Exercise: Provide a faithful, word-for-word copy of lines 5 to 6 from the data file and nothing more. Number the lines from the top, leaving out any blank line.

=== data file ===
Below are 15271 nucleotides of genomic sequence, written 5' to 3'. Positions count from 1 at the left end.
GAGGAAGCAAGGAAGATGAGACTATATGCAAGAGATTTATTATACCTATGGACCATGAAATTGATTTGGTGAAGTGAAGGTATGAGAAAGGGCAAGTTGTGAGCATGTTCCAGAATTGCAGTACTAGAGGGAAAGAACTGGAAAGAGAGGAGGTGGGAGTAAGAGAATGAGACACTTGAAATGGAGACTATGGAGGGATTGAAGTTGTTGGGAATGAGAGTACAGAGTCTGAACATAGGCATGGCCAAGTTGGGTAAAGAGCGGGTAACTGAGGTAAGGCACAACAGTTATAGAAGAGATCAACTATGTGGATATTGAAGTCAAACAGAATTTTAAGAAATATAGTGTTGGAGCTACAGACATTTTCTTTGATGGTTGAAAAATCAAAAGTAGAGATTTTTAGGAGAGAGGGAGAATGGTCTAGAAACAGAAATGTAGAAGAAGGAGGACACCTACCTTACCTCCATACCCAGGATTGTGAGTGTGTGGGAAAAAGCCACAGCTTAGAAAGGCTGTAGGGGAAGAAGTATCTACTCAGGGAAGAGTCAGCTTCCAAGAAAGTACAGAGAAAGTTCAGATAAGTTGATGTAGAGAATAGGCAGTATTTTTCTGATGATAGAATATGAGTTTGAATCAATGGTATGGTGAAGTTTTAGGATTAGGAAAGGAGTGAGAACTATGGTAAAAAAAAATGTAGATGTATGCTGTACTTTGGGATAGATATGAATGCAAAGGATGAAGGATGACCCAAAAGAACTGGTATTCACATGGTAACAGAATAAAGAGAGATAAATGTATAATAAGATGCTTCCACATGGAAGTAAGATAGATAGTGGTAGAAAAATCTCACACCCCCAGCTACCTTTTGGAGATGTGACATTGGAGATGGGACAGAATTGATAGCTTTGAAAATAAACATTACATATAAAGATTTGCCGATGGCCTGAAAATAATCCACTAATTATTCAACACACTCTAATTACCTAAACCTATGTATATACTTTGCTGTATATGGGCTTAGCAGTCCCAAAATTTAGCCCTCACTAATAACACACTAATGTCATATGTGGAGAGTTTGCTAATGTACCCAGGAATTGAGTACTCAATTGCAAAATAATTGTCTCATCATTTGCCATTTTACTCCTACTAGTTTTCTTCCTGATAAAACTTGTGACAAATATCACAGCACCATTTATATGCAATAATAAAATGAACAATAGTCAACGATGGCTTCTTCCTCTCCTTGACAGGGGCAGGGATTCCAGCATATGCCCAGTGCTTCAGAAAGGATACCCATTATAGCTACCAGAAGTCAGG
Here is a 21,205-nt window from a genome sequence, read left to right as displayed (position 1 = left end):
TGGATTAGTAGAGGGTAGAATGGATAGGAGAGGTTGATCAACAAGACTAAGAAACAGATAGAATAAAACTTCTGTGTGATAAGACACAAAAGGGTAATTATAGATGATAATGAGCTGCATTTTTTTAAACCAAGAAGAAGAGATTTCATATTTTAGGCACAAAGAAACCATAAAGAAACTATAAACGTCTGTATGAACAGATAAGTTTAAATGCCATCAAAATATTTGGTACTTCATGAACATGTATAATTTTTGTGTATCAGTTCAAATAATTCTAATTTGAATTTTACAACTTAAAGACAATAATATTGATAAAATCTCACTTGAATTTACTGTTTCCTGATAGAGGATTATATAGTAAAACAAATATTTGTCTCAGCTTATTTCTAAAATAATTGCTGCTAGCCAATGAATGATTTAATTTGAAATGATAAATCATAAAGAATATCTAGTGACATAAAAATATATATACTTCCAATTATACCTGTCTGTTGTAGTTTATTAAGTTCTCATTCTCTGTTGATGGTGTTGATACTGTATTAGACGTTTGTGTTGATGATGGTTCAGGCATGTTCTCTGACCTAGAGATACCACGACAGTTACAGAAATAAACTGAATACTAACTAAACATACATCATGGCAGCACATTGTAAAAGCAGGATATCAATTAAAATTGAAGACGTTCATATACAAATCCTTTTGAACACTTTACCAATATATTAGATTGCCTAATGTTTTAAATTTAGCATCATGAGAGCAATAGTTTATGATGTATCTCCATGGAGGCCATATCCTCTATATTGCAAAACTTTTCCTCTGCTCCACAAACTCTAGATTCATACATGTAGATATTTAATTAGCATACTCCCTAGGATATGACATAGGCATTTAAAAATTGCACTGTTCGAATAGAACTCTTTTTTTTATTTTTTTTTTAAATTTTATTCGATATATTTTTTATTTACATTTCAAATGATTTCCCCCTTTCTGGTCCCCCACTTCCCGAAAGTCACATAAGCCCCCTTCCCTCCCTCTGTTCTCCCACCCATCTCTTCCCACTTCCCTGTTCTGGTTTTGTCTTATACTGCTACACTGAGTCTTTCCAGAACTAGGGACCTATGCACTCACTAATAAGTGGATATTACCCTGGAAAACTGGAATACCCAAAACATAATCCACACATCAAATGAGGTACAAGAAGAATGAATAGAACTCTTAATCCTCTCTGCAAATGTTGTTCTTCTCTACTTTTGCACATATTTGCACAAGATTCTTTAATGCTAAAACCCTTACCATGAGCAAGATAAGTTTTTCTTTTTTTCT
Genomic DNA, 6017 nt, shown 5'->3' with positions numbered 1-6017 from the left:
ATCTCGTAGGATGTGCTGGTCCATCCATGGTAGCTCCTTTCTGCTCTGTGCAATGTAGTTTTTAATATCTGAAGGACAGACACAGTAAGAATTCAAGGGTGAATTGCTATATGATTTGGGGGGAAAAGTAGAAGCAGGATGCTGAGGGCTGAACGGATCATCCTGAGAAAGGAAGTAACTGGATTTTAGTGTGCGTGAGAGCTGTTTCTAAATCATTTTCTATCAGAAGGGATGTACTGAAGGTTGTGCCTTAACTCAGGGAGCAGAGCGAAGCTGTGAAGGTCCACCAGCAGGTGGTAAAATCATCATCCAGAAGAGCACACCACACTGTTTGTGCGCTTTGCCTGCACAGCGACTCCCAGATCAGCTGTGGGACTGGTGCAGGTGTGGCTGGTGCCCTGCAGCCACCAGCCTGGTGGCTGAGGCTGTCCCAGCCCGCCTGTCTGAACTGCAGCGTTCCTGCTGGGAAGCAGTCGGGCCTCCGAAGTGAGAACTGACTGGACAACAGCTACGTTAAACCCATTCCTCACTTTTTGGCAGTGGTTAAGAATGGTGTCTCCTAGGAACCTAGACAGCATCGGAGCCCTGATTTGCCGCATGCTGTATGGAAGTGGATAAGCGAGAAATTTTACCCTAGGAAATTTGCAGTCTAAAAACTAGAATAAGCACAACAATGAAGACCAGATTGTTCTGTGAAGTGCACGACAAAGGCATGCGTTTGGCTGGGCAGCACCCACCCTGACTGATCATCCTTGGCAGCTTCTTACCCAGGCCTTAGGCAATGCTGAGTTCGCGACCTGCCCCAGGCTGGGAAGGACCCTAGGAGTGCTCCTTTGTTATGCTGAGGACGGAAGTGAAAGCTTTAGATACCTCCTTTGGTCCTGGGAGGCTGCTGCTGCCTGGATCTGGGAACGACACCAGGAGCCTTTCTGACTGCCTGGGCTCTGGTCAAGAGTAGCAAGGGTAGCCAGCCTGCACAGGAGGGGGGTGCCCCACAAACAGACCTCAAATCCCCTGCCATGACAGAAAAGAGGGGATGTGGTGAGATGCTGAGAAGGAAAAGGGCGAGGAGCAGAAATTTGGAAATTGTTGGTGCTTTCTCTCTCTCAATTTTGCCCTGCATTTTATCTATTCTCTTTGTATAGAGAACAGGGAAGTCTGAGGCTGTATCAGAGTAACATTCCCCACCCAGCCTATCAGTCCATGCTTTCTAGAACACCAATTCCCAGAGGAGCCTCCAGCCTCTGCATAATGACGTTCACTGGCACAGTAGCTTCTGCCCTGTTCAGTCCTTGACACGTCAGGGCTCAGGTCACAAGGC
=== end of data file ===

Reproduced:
Genomic DNA, 6017 nt, shown 5'->3' with positions numbered 1-6017 from the left:
ATCTCGTAGGATGTGCTGGTCCATCCATGGTAGCTCCTTTCTGCTCTGTGCAATGTAGTTTTTAATATCTGAAGGACAGACACAGTAAGAATTCAAGGGTGAATTGCTATATGATTTGGGGGGAAAAGTAGAAGCAGGATGCTGAGGGCTGAACGGATCATCCTGAGAAAGGAAGTAACTGGATTTTAGTGTGCGTGAGAGCTGTTTCTAAATCATTTTCTATCAGAAGGGATGTACTGAAGGTTGTGCCTTAACTCAGGGAGCAGAGCGAAGCTGTGAAGGTCCACCAGCAGGTGGTAAAATCATCATCCAGAAGAGCACACCACACTGTTTGTGCGCTTTGCCTGCACAGCGACTCCCAGATCAGCTGTGGGACTGGTGCAGGTGTGGCTGGTGCCCTGCAGCCACCAGCCTGGTGGCTGAGGCTGTCCCAGCCCGCCTGTCTGAACTGCAGCGTTCCTGCTGGGAAGCAGTCGGGCCTCCGAAGTGAGAACTGACTGGACAACAGCTACGTTAAACCCATTCCTCACTTTTTGGCAGTGGTTAAGAATGGTGTCTCCTAGGAACCTAGACAGCATCGGAGCCCTGATTTGCCGCATGCTGTATGGAAGTGGATAAGCGAGAAATTTTACCCTAGGAAATTTGCAGTCTAAAAACTAGAATAAGCACAACAATGAAGACCAGATTGTTCTGTGAAGTGCACGACAAAGGCATGCGTTTGGCTGGGCAGCACCCACCCTGACTGATCATCCTTGGCAGCTTCTTACCCAGGCCTTAGGCAATGCTGAGTTCGCGACCTGCCCCAGGCTGGGAAGGACCCTAGGAGTGCTCCTTTGTTATGCTGAGGACGGAAGTGAAAGCTTTAGATACCTCCTTTGGTCCTGGGAGGCTGCTGCTGCCTGGATCTGGGAACGACACCAGGAGCCTTTCTGACTGCCTGGGCTCTGGTCAAGAGTAGCAAGGGTAGCCAGCCTGCACAGGAGGGGGGTGCCCCACAAACAGACCTCAAATCCCCTGCCATGACAGAAAAGAGGGGATGTGGTGAGATGCTGAGAAGGAAAAGGGCGAGGAGCAGAAATTTGGAAATTGTTGGTGCTTTCTCTCTCTCAATTTTGCCCTGCATTTTATCTATTCTCTTTGTATAGAGAACAGGGAAGTCTGAGGCTGTATCAGAGTAACATTCCCCACCCAGCCTATCAGTCCATGCTTTCTAGAACACCAATTCCCAGAGGAGCCTCCAGCCTCTGCATAATGACGTTCACTGGCACAGTAGCTTCTGCCCTGTTCAGTCCTTGACACGTCAGGGCTCAGGTCACAAGGC